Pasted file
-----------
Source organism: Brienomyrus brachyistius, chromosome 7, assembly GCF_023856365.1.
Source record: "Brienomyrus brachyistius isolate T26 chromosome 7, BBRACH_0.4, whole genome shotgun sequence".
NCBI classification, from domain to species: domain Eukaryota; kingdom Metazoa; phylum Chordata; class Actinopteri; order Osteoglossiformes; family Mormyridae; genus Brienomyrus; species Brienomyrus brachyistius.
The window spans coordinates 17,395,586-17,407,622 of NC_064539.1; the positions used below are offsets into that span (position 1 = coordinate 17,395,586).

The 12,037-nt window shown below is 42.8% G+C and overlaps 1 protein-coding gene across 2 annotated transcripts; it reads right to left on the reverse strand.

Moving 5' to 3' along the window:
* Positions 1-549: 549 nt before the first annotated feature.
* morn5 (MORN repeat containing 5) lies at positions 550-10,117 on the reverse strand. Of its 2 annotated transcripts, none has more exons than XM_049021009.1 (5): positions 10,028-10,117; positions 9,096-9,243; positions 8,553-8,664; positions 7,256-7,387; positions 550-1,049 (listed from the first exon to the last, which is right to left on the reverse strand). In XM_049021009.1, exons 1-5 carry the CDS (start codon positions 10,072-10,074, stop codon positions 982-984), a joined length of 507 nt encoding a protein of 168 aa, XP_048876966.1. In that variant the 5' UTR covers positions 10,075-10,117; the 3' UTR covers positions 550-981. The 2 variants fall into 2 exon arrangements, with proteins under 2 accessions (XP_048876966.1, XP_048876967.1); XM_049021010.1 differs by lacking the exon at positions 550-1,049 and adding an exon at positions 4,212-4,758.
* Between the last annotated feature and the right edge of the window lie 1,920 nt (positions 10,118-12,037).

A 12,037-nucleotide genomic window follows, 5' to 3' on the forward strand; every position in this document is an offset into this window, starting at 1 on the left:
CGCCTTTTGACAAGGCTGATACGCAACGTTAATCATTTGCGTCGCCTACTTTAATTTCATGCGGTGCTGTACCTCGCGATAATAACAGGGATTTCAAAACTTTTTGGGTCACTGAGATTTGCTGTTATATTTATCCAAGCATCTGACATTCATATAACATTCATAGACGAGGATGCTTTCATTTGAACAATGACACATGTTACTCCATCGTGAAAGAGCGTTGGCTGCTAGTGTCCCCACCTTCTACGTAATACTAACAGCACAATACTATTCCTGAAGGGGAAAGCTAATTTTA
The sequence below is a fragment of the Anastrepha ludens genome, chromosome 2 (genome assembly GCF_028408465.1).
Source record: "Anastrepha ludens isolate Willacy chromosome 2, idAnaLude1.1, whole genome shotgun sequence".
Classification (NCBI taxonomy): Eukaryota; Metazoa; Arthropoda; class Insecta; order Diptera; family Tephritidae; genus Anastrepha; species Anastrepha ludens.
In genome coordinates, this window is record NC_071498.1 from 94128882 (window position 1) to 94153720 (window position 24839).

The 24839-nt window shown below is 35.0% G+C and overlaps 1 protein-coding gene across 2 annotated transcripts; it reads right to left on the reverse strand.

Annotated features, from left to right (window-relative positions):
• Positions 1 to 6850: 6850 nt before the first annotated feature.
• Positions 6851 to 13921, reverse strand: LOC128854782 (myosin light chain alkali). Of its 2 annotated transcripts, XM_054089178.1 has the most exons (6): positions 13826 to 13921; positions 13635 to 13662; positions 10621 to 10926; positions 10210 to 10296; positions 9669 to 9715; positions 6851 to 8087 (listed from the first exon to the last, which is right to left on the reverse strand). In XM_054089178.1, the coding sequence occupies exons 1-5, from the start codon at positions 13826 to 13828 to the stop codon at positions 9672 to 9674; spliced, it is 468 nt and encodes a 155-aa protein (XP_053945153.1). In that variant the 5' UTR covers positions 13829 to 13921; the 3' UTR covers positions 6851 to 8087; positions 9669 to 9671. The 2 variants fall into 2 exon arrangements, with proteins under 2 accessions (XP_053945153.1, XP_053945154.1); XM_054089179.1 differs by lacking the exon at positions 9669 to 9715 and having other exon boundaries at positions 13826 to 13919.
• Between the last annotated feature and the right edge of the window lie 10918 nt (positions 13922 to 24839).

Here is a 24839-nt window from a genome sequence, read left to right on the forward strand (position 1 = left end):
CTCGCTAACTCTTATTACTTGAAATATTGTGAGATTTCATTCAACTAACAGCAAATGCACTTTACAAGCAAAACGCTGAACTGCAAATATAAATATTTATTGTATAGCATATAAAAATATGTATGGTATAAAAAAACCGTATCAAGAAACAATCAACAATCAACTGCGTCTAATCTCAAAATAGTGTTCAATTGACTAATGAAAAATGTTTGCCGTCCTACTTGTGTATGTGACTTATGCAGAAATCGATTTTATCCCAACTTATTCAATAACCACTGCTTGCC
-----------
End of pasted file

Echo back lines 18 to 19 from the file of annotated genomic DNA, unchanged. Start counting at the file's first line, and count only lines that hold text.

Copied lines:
• Positions 1 to 6850: 6850 nt before the first annotated feature.
• Positions 6851 to 13921, reverse strand: LOC128854782 (myosin light chain alkali). Of its 2 annotated transcripts, XM_054089178.1 has the most exons (6): positions 13826 to 13921; positions 13635 to 13662; positions 10621 to 10926; positions 10210 to 10296; positions 9669 to 9715; positions 6851 to 8087 (listed from the first exon to the last, which is right to left on the reverse strand). In XM_054089178.1, the coding sequence occupies exons 1-5, from the start codon at positions 13826 to 13828 to the stop codon at positions 9672 to 9674; spliced, it is 468 nt and encodes a 155-aa protein (XP_053945153.1). In that variant the 5' UTR covers positions 13829 to 13921; the 3' UTR covers positions 6851 to 8087; positions 9669 to 9671. The 2 variants fall into 2 exon arrangements, with proteins under 2 accessions (XP_053945153.1, XP_053945154.1); XM_054089179.1 differs by lacking the exon at positions 9669 to 9715 and having other exon boundaries at positions 13826 to 13919.